Early smiles are a prototypical expression of joy and a window on the development of positive emotion. Smiles elicit positive emotion and engagement in others, a process that contributes to the development of joy and social competence in the young child. Infants express different intensities and qualities of positive emotion through alterations in the temporal and facial dynamics of their smiling and through the incorporation of other expressive actions such as laughter and jumping up and down. Through the first 2 years of life, infant smiles and laughter become increasingly social and affectively intense, and increasingly used in referential communications about objects; between 2 and 4 years, smiles reflect the social structure of peer interactions. Difficulties with smiling in early interactions reflect a variety of risk conditions, while emotionally positive and responsive interactions can index optimal developmental trajectories.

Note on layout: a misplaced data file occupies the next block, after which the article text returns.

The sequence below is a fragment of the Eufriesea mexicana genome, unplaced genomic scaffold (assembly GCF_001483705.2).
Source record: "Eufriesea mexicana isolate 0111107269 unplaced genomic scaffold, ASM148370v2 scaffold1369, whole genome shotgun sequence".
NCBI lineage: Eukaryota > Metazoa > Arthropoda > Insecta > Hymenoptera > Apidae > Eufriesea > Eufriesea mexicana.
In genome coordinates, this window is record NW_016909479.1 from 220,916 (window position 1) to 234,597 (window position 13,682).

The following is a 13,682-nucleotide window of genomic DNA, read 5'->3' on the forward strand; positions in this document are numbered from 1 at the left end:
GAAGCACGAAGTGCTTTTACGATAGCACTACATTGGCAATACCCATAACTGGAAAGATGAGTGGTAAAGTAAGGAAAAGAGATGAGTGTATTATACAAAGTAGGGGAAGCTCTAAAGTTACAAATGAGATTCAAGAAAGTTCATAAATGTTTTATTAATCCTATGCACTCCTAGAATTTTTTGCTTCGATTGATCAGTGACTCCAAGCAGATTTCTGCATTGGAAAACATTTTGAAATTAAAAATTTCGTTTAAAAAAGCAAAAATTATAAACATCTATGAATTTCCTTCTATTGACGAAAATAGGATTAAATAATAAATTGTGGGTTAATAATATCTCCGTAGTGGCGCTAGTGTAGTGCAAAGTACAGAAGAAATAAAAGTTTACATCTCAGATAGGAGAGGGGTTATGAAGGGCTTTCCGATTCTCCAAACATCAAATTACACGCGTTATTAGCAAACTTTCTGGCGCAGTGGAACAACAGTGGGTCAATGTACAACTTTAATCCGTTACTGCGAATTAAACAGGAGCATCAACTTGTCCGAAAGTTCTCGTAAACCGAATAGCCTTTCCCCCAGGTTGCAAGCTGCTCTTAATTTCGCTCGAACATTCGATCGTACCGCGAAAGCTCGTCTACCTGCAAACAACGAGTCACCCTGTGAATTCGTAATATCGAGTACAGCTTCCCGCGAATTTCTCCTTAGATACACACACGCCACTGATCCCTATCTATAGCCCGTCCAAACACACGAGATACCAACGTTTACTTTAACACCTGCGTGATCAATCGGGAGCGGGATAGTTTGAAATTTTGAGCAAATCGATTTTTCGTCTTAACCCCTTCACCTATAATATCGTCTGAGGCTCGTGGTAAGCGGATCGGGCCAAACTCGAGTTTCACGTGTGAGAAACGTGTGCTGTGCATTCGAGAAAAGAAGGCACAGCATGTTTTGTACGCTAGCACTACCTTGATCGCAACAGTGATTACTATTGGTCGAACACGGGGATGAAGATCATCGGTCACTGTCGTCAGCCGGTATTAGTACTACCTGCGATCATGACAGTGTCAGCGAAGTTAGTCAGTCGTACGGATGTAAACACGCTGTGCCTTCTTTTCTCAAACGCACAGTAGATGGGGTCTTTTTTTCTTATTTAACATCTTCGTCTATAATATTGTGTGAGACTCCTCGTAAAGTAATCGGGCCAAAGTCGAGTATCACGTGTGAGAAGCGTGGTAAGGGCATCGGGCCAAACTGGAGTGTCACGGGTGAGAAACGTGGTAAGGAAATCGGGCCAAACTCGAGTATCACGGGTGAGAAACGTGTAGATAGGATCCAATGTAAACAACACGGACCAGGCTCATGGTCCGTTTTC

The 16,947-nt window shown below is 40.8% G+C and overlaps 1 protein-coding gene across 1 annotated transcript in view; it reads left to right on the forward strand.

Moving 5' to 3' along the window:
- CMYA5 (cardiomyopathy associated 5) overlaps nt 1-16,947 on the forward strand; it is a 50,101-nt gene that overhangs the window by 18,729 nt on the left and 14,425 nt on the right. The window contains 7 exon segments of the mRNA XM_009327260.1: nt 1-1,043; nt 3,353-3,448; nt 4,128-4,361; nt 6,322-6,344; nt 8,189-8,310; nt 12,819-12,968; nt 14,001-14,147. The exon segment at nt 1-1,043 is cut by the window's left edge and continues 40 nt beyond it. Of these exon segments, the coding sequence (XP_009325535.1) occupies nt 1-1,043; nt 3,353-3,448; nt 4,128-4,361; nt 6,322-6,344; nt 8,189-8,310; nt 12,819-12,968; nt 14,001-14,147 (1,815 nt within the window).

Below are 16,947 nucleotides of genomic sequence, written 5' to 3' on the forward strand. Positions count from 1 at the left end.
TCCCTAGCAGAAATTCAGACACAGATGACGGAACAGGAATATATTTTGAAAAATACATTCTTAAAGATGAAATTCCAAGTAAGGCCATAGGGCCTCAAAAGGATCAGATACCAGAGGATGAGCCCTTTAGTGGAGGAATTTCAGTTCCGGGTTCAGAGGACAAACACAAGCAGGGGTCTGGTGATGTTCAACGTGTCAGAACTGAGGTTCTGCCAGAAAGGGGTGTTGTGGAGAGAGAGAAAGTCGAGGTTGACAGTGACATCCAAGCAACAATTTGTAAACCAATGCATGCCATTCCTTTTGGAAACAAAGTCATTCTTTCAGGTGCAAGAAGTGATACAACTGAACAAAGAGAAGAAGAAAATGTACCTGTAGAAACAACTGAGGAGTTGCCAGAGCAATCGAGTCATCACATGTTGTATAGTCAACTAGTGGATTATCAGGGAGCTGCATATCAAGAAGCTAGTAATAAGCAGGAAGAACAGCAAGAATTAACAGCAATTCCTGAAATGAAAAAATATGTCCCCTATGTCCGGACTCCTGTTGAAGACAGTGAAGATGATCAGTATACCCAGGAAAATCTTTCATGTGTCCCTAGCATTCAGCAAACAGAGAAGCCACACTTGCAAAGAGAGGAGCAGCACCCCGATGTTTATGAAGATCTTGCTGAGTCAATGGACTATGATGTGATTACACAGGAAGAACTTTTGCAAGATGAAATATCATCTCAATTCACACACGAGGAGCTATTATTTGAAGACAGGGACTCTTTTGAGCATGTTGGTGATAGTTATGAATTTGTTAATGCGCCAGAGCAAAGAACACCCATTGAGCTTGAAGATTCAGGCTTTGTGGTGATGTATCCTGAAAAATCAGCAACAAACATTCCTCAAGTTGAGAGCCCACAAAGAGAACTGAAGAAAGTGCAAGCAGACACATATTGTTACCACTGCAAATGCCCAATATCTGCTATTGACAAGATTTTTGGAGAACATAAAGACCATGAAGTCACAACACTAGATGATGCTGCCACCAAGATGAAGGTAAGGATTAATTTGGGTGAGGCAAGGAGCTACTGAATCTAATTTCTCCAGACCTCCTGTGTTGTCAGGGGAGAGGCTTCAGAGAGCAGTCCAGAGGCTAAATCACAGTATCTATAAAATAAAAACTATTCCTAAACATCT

|Original language||English (US)|
|Title of host publication||The Curated Reference Collection in Neuroscience and Biobehavioral Psychology|
|Publisher||Elsevier Science Ltd.|
|Number of pages||13|
|State||Published - Jan 1 2016|
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